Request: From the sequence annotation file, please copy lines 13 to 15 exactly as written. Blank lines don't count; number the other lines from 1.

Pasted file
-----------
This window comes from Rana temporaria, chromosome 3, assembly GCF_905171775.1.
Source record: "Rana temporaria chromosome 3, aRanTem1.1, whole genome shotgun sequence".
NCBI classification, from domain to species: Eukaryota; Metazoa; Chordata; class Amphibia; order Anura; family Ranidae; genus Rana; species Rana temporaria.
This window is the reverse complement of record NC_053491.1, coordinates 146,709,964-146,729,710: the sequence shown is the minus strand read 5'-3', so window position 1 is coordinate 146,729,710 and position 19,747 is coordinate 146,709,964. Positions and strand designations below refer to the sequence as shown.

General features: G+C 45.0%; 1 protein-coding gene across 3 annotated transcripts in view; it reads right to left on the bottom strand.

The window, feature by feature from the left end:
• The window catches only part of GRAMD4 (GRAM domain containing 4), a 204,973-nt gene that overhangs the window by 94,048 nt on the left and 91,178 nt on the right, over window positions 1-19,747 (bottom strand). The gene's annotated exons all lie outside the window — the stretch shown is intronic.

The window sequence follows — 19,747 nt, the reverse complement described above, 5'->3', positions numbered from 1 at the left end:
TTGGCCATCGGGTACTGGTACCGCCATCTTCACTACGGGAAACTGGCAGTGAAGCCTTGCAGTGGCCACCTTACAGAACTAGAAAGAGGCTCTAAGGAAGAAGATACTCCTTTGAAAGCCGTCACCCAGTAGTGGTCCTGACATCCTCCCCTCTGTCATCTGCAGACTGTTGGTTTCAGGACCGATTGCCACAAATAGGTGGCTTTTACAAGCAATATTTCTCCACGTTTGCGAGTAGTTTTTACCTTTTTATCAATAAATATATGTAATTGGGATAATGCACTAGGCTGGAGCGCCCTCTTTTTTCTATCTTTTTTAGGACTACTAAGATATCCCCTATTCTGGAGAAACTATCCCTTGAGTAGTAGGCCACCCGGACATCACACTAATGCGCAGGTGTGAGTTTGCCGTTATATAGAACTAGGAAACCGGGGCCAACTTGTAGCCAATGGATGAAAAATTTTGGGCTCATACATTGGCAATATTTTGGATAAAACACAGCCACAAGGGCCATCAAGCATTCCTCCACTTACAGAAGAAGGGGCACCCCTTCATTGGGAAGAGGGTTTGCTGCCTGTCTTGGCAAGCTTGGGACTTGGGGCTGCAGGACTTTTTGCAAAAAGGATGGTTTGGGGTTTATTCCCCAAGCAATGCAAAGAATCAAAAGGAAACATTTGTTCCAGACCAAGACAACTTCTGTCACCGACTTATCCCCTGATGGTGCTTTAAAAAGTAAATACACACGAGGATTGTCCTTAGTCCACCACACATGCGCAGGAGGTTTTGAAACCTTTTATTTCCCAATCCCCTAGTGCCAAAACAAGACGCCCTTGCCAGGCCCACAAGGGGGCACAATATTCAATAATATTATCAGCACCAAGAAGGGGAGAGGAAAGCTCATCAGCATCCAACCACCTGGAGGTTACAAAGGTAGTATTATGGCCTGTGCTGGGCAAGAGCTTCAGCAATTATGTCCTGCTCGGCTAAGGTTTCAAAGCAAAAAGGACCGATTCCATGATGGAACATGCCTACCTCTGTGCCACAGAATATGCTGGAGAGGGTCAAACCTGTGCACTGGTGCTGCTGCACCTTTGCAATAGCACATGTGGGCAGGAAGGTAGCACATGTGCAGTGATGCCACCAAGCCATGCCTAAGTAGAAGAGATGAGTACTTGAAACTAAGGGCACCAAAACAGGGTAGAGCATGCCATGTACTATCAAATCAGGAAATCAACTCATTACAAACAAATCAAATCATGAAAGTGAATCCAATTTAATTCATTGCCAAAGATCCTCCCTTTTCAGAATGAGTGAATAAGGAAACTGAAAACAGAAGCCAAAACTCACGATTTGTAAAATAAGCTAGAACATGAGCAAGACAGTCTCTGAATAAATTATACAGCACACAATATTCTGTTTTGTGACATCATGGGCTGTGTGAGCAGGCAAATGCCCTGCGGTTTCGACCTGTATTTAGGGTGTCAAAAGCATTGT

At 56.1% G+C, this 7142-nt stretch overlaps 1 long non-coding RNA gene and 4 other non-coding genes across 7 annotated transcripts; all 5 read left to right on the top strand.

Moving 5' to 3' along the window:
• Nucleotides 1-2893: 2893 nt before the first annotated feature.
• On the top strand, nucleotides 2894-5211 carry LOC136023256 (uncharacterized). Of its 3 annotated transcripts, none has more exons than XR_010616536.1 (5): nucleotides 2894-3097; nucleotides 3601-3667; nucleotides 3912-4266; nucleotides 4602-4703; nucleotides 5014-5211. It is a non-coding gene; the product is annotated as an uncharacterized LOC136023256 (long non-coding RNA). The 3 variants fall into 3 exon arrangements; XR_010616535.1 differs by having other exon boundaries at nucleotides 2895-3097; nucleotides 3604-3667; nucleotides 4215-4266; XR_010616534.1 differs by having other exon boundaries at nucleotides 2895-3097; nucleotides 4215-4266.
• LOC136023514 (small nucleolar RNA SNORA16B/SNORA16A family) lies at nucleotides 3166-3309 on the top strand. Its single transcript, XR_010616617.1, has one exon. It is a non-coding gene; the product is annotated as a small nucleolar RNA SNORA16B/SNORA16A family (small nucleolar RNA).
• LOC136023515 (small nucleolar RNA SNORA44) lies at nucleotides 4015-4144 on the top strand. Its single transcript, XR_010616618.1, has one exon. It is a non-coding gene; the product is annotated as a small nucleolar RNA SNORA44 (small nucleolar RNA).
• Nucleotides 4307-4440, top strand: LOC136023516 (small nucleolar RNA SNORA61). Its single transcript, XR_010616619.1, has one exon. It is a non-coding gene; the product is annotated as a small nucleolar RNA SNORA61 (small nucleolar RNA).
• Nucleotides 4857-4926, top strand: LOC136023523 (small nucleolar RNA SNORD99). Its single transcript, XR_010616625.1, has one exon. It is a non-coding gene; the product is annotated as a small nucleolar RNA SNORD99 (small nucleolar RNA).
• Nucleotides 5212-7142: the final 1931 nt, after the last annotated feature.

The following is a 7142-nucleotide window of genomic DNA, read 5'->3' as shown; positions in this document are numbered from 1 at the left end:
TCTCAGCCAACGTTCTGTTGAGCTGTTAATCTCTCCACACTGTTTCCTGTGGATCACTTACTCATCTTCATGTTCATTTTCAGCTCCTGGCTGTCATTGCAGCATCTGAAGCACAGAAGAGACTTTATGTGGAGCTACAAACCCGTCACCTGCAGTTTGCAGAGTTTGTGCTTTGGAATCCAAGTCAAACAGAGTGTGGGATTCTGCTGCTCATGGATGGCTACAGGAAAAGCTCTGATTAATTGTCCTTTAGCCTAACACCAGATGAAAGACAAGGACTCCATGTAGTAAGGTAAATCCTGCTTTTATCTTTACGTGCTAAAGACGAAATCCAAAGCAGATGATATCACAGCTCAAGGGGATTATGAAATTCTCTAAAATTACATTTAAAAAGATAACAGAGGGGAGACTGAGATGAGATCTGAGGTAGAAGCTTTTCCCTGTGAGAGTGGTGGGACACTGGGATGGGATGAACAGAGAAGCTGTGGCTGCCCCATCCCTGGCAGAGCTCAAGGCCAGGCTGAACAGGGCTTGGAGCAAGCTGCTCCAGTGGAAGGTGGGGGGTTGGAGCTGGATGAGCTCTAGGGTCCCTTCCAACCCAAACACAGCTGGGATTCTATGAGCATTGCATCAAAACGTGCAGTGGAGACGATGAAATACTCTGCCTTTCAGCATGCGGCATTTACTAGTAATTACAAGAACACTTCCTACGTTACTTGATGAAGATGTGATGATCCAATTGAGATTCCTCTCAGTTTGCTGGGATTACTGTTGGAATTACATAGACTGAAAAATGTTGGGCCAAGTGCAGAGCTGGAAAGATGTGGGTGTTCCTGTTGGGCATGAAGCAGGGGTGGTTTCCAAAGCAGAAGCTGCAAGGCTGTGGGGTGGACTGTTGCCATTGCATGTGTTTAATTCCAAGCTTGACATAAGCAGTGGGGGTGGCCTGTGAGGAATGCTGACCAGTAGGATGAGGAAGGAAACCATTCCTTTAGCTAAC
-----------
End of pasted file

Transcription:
• On the top strand, nucleotides 2894-5211 carry LOC136023256 (uncharacterized). Of its 3 annotated transcripts, none has more exons than XR_010616536.1 (5): nucleotides 2894-3097; nucleotides 3601-3667; nucleotides 3912-4266; nucleotides 4602-4703; nucleotides 5014-5211. It is a non-coding gene; the product is annotated as an uncharacterized LOC136023256 (long non-coding RNA). The 3 variants fall into 3 exon arrangements; XR_010616535.1 differs by having other exon boundaries at nucleotides 2895-3097; nucleotides 3604-3667; nucleotides 4215-4266; XR_010616534.1 differs by having other exon boundaries at nucleotides 2895-3097; nucleotides 4215-4266.
• LOC136023514 (small nucleolar RNA SNORA16B/SNORA16A family) lies at nucleotides 3166-3309 on the top strand. Its single transcript, XR_010616617.1, has one exon. It is a non-coding gene; the product is annotated as a small nucleolar RNA SNORA16B/SNORA16A family (small nucleolar RNA).
• LOC136023515 (small nucleolar RNA SNORA44) lies at nucleotides 4015-4144 on the top strand. Its single transcript, XR_010616618.1, has one exon. It is a non-coding gene; the product is annotated as a small nucleolar RNA SNORA44 (small nucleolar RNA).